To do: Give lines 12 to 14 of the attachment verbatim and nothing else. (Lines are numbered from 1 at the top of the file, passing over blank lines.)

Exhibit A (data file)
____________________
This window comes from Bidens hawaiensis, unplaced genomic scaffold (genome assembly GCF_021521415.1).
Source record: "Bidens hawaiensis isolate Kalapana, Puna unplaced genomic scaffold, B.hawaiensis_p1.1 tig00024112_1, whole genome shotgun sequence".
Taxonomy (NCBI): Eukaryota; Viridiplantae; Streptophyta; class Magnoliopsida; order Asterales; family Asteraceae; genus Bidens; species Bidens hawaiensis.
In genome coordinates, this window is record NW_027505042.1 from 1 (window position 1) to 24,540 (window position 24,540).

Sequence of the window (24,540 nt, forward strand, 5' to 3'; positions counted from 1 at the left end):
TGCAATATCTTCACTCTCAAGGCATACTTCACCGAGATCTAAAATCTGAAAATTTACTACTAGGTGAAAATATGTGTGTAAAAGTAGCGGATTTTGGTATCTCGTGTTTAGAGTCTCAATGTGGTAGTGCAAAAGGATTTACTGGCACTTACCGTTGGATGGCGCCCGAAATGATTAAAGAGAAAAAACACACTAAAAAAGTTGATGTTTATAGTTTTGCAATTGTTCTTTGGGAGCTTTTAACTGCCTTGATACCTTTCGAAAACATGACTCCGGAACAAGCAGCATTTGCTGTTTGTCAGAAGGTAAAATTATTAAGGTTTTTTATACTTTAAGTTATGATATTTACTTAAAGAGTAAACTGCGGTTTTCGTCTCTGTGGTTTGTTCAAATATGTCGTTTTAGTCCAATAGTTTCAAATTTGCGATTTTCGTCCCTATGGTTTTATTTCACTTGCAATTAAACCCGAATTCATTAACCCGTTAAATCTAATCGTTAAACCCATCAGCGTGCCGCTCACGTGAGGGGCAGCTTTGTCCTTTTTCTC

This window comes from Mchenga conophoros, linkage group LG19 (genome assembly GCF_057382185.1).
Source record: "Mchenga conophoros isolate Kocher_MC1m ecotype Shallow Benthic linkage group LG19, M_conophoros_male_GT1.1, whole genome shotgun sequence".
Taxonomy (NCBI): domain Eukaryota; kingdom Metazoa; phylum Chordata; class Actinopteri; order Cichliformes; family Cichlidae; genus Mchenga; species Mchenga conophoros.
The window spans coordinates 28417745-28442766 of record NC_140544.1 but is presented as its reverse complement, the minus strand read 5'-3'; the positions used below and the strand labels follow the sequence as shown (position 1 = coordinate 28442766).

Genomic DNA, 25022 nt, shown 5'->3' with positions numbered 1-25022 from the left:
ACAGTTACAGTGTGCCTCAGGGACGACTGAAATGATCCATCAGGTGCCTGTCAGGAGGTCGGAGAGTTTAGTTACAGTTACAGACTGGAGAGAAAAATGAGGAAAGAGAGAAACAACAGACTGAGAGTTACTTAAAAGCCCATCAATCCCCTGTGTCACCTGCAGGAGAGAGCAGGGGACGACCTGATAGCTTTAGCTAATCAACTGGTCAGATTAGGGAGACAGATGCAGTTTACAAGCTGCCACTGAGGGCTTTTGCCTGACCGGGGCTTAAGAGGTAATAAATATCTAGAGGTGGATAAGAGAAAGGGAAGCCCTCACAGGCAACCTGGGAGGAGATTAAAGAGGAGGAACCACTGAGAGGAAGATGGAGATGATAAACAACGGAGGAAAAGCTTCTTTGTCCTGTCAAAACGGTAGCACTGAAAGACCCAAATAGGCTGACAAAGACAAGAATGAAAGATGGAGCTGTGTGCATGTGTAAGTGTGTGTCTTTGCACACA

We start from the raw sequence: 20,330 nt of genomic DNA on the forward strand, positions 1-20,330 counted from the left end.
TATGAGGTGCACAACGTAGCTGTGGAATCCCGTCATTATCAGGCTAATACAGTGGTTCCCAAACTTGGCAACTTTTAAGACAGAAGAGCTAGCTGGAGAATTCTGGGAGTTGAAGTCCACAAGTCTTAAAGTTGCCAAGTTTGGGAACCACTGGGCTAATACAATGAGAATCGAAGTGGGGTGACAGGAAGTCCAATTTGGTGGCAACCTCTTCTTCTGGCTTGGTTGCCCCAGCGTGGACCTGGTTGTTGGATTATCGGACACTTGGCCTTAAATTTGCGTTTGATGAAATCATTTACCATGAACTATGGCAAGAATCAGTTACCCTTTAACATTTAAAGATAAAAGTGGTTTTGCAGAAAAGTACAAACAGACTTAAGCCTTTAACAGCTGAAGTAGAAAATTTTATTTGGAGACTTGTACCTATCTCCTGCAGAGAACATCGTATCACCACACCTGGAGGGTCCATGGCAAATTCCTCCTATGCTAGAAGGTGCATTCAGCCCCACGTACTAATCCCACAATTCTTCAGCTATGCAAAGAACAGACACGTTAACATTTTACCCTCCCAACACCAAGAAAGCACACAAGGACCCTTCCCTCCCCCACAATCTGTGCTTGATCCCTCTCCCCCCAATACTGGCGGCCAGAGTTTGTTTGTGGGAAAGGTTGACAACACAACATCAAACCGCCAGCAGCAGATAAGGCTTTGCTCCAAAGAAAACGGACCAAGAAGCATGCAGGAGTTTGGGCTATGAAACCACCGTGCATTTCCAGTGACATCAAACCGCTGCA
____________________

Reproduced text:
ACAGTTACAGTGTGCCTCAGGGACGACTGAAATGATCCATCAGGTGCCTGTCAGGAGGTCGGAGAGTTTAGTTACAGTTACAGACTGGAGAGAAAAATGAGGAAAGAGAGAAACAACAGACTGAGAGTTACTTAAAAGCCCATCAATCCCCTGTGTCACCTGCAGGAGAGAGCAGGGGACGACCTGATAGCTTTAGCTAATCAACTGGTCAGATTAGGGAGACAGATGCAGTTTACAAGCTGCCACTGAGGGCTTTTGCCTGACCGGGGCTTAAGAGGTAATAAATATCTAGAGGTGGATAAGAGAAAGGGAAGCCCTCACAGGCAACCTGGGAGGAGATTAAAGAGGAGGAACCACTGAGAGGAAGATGGAGATGATAAACAACGGAGGAAAAGCTTCTTTGTCCTGTCAAAACGGTAGCACTGAAAGACCCAAATAGGCTGACAAAGACAAGAATGAAAGATGGAGCTGTGTGCATGTGTAAGTGTGTGTCTTTGCACACA

We start from the raw sequence: 20,330 nt of genomic DNA on the forward strand, positions 1-20,330 counted from the left end.
TATGAGGTGCACAACGTAGCTGTGGAATCCCGTCATTATCAGGCTAATACAGTGGTTCCCAAACTTGGCAACTTTTAAGACAGAAGAGCTAGCTGGAGAATTCTGGGAGTTGAAGTCCACAAGTCTTAAAGTTGCCAAGTTTGGGAACCACTGGGCTAATACAATGAGAATCGAAGTGGGGTGACAGGAAGTCCAATTTGGTGGCAACCTCTTCTTCTGGCTTGGTTGCCCCAGCGTGGACCTGGTTGTTGGATTATCGGACACTTGGCCTTAAATTTGCGTTTGATGAAATCATTTACCATGAACTATGGCAAGAATCAGTTACCCTTTAACATTTAAAGATAAAAGTGGTTTTGCAGAAAAGTACAAACAGACTTAAGCCTTTAACAGCTGAAGTAGAAAATTTTATTTGGAGACTTGTACCTATCTCCTGCAGAGAACATCGTATCACCACACCTGGAGGGTCCATGGCAAATTCCTCCTATGCTAGAAGGTGCATTCAGCCCCACGTACTAATCCCACAATTCTTCAGCTATGCAAAGAACAGACACGTTAACATTTTACCCTCCCAACACCAAGAAAGCACACAAGGACCCTTCCCTCCCCCACAATCTGTGCTTGATCCCTCTCCCCCCAATACTGGCGGCCAGAGTTTGTTTGTGGGAAAGGTTGACAACACAACATCAAACCGCCAGCAGCAGATAAGGCTTTGCTCCAAAGAAAACGGACCAAGAAGCATGCAGGAGTTTGGGCTATGAAACCACCGTGCATTTCCAGTGACATCAAACCGCTGCA